Is There a Funding Crisis?
Chapter 4: Funding and Liabilities of State Retiree Health Plans
Every state offers its employees the opportunity to remain in the state health plan after they retire, provided the employee has reached the retirement age and has sufficient years of service. In this chapter, we review how the liabilities of state retiree health plans are calculated and what factors are important in determining the extent of unfunded liabilities in a given state. We also present an analysis of the total unfunded liability levels in the United States. As we learned in Chapter 3, retiree health plans differ substantially across the states. Chapter 5 explores how the differences in the plans have led to tremendous variation in the annual cost and unfunded liabilities associated with this employee benefit. We see that while some states are facing staggering levels of unfunded liabilities, other states have more manageable financial liabilities. Only recently has the cost of retiree health plans in the public sector received much attention. The rapid increases in the annual cost of providing health insurance to retirees and the newly released financial data have produced a reassessment of these plans in many states and demands for a more comprehensive analysis of retiree health insurance in the public sector. Chapter 1 described the accounting rules issued in 2004 by the GASB requiring government employers to prepare actuarial reports detailing the accrued liabilities associated with their retiree health plans. The calculations required by the GASB 45 rule are based on the parameters of the health plan provided to retirees, the population covered by...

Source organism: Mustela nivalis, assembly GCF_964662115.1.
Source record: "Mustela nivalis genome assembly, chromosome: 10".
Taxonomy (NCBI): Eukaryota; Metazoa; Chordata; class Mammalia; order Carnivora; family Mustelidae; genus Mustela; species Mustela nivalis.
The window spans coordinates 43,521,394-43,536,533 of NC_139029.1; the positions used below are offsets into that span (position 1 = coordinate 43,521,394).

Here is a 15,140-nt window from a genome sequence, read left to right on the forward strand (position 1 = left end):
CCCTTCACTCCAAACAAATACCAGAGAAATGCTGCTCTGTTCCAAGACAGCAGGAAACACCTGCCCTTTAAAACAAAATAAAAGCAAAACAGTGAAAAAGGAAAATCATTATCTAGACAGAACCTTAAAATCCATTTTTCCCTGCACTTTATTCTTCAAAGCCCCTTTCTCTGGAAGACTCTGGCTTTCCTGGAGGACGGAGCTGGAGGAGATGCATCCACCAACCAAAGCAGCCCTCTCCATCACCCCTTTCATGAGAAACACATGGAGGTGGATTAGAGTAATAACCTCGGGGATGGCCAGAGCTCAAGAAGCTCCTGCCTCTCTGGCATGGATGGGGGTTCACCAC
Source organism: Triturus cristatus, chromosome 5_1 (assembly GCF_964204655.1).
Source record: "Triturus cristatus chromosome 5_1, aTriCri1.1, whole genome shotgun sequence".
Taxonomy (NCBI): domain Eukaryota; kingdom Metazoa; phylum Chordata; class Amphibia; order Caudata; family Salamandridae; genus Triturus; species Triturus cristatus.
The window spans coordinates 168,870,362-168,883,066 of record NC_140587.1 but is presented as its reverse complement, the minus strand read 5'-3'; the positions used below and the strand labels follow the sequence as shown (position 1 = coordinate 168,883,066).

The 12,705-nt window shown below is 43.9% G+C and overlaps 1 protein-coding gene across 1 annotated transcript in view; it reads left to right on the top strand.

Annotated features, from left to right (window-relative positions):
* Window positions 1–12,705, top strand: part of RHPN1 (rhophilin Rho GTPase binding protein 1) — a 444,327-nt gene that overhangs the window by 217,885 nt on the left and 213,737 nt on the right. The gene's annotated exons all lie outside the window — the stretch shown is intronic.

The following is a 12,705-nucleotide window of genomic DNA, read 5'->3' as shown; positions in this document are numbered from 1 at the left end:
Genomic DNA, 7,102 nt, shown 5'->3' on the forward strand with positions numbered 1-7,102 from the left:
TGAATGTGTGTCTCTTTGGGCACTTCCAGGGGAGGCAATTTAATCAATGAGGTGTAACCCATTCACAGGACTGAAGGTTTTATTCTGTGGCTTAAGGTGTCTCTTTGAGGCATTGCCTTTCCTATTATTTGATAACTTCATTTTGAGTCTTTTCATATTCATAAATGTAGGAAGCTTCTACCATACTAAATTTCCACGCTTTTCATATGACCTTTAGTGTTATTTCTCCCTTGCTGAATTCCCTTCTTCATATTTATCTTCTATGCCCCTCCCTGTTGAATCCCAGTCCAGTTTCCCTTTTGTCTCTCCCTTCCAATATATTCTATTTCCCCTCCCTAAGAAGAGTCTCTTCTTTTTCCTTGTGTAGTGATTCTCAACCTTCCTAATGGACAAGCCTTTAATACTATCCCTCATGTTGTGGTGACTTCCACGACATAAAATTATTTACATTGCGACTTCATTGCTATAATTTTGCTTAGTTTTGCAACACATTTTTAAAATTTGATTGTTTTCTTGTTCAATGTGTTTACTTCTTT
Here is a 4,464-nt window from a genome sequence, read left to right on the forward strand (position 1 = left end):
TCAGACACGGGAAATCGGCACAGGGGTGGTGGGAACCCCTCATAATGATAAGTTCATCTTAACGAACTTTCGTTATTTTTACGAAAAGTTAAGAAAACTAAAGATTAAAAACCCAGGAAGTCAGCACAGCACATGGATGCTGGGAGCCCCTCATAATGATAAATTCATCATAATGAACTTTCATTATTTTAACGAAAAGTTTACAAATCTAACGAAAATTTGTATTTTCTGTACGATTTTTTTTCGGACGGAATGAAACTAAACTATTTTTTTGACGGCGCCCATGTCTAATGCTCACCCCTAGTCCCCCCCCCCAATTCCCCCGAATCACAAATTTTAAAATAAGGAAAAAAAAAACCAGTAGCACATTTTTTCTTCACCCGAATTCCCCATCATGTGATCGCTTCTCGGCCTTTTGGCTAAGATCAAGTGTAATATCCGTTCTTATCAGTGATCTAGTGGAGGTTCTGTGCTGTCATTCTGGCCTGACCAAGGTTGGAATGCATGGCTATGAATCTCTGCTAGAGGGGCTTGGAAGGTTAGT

You are not authenticated to view the full text of this chapter or article.